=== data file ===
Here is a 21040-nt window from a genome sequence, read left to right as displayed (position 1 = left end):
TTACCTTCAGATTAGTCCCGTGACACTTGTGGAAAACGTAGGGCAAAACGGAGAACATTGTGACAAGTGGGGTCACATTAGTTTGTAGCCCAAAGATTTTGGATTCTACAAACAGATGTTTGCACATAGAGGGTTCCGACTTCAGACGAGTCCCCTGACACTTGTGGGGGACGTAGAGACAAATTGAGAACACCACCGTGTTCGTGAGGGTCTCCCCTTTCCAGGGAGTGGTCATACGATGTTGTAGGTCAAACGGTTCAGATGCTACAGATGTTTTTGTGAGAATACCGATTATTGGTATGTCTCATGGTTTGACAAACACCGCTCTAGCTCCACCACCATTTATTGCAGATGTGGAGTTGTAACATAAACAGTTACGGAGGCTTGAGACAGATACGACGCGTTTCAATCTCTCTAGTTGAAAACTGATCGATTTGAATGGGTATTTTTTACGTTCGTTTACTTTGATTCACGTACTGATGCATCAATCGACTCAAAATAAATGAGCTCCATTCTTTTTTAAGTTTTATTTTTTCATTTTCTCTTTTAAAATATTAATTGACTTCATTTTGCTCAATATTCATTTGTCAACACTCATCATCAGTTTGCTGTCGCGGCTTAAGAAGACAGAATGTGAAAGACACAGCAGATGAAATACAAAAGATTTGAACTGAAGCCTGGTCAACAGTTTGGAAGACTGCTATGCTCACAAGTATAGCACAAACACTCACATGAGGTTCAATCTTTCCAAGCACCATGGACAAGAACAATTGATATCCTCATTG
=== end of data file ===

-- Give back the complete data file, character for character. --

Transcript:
Here is a 21040-nt window from a genome sequence, read left to right as displayed (position 1 = left end):
TTACCTTCAGATTAGTCCCGTGACACTTGTGGAAAACGTAGGGCAAAACGGAGAACATTGTGACAAGTGGGGTCACATTAGTTTGTAGCCCAAAGATTTTGGATTCTACAAACAGATGTTTGCACATAGAGGGTTCCGACTTCAGACGAGTCCCCTGACACTTGTGGGGGACGTAGAGACAAATTGAGAACACCACCGTGTTCGTGAGGGTCTCCCCTTTCCAGGGAGTGGTCATACGATGTTGTAGGTCAAACGGTTCAGATGCTACAGATGTTTTTGTGAGAATACCGATTATTGGTATGTCTCATGGTTTGACAAACACCGCTCTAGCTCCACCACCATTTATTGCAGATGTGGAGTTGTAACATAAACAGTTACGGAGGCTTGAGACAGATACGACGCGTTTCAATCTCTCTAGTTGAAAACTGATCGATTTGAATGGGTATTTTTTACGTTCGTTTACTTTGATTCACGTACTGATGCATCAATCGACTCAAAATAAATGAGCTCCATTCTTTTTTAAGTTTTATTTTTTCATTTTCTCTTTTAAAATATTAATTGACTTCATTTTGCTCAATATTCATTTGTCAACACTCATCATCAGTTTGCTGTCGCGGCTTAAGAAGACAGAATGTGAAAGACACAGCAGATGAAATACAAAAGATTTGAACTGAAGCCTGGTCAACAGTTTGGAAGACTGCTATGCTCACAAGTATAGCACAAACACTCACATGAGGTTCAATCTTTCCAAGCACCATGGACAAGAACAATTGATATCCTCATTG